The Sioux Falls School Board taught us all a lesson in bullying this week. They taught us to let bullies win.
Earlier this month, the board caught heck for not going far enough in forcing students to recite the Pledge of Allegiance in the classroom. On November 12, the board wrote into policy an ongoing practice of requiring elementary and middle school students to say the Christian socialist flag-selling line daily. They declined to expand that policy to high schoolers, citing the incorrect and spineless answer that high schoolers are too busy rather than seizing the teachable moment and telling patrio-pietists that compelled speech is unconstitutional.
KELO and FOX News misrepresented that decision as a vote to ban the Pledge, and folks with nothing better to do went ape. School board members received death threats and other unconscionable calls and e-mails.
And Monday night, the school board gave in to that bullying and made the Pledge mandatory at all grade levels.
Well, not quite. The Sioux Falls School District covers its constitutional backside with the passive voice and a conscience clause. The policy now reads "The Pledge of Allegiance or other patriotic activity will be performed each day in Sioux Falls School District classrooms." It does not say by whom. Technically, a teacher could mutter the words herself on arrival, before kids get to class, and fulfill the letter of that policy.
The board also protects students who resist compelled speech:
Anyone who does not wish to participate in reciting the Pledge of Allegiance or patriotic activity for any personal reasons may elect not to do so. Students and school personnel must respect another person’s right to make that choice [Sioux Falls School District, Policy IMDB-R, revised 2013.11.25].
Imposing that onerous choice on students is still unfair. Some kids have the nerve to stand up to conformist pressure. But the school has no business creating more conformist pressure and dumping it in kids' laps to protect their own constitutional liberty against possible bullying. If certain adults are capable of making irrational threats against school board members for not passing a policy on the Pledge, certain children are capable of teasing and bullying fellow students who choose to stand out from the crowd by not performing a patriotic spectacle to prove their loyalty. The Sioux Falls School Board's pledge policy
This blog exists to tell bullies that they will not win. The Sioux Falls School Board should have the same goal. The Sioux Falls failed to uphold that goal this week.
p.s.: The Sioux Falls School Board opens each meeting with the Pledge of Allegiance. I wonder what would happen if a school board member chose not to mouth those words in unison with his or her elected fellows.
pp.s.: The Sioux Falls School Board did show a little common sense Monday when it backed off its proposal to ban teachers from watching their own kids in their classrooms after school.
Looks like just another South Dakota parade of horribles: makes me wish i'd have gone to law school.
A big Bellamy salute to all those brave men who showed up to bully the school board. Great patriots all, the likes of which we have not seen since the great Charles Lindbergh.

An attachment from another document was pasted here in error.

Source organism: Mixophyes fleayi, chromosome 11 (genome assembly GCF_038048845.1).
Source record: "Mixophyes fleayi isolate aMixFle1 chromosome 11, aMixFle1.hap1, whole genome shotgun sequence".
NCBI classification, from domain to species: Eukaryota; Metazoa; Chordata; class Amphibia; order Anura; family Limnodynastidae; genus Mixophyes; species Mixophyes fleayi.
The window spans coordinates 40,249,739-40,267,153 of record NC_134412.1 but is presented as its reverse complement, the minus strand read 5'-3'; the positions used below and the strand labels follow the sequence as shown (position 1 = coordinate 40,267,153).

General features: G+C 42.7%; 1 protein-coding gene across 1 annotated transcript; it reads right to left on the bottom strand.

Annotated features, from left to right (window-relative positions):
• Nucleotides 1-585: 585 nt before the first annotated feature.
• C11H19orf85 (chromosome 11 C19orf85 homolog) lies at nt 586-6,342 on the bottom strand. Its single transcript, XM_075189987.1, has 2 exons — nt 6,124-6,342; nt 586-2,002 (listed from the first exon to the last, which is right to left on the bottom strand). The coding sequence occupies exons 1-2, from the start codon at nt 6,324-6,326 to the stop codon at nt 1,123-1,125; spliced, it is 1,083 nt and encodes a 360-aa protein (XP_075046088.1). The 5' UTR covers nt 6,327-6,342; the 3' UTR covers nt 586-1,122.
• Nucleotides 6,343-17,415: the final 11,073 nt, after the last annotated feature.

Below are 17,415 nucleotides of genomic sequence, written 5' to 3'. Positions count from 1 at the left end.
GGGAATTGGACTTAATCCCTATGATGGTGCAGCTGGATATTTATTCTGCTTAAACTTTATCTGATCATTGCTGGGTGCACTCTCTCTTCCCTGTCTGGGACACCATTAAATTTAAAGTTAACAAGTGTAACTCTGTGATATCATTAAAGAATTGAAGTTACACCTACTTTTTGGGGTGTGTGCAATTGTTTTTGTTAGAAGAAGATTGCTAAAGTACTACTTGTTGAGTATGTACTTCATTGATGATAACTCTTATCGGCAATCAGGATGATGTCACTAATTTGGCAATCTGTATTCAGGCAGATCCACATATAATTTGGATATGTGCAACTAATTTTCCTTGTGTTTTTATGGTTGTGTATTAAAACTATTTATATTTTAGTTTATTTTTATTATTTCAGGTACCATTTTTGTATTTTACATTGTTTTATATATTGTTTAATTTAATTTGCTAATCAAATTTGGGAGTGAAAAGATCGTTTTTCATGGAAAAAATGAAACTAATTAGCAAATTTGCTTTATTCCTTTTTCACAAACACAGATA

Larry, you'd have made a fun lawyer. There's still time for a second (fourth? eighth?) career....
Chris, how many fingers to I see raised on your Bellamy-Saluting hand? ;-)
RC Board of Education started their meetings with the pledge. I had no problem with it. I said the original pledge, leaving out the words "under God." I did this without fanfare, and no one noticed.
I don't have that much of a problem with the pledge. It's a leftist mantra, after all, and contradicts much of righty ideology. I do question whether this leftist mantra ought to be indoctrinated into our children. I don't like indoctrination and brainwashing in our schools, whether it's done by the left or the right. What's funny is that the right is so dumb it doesn't realize it is reciting leftist dogma.
Even the words "under God" are pretty harmless. If you believe God doesn't exist, well, those words are just nonsense syllables, like "Underdog," which some older kids used to substitute for "under God."
The media's part in this is pretty telling. Creating a kerfuffle over something inconsequential to boost ratings just shows how brain dead the local media has become.
Fascism won a huge battle in Sioux Falls and we are less for it.
Too bad that these same people who were screaming about the Pledge of Alliance don't have the same passion for kids who are losing Food Stamps thanks to Kristi NOem and show the same anger for people who are against the ACA (Tea Party).
You've got a possible scandal going on with the EB5 and the media puts there efforts into non-stories like this.
Some people seem to believe they own the flag as if it is their patented or copyright logo or motto.
Those tea party people think only Democrats are facist.
I kind of think they didn't look up the meaning of the word or experienced true facism.
Owen, I agree with you.
The amazing part of the Pledge, is those who insist that it be said at all levels of public discourse, are the first one to disregard the final line of the pledge, "with liberty and justice for all".
...and the secessionists forced to embrace the 'indivisible' part should eat every word with ketchup.
Back when I was growing up here on Pass Creek, we went to a little country school a mile east of the house. And yes I did walk when it was nice enough but only after my mom determined that I had earned that right.
Back then it was common practice not only to say the pledge but to learn how to handle the flag. Every year a veteran spent the first three days coming in the morning and then again in the afternoon.
He showed us the proper way to honor the flag by the way we unfolded it, raised it, and then said the pledge in the morning. When the weather wasn't to bad, and that meant not snowing to hard with wind blowing somewhere under forty miles an hour, and never in the rain, every kid in that school stood around that flag and watched it go up that flag pole.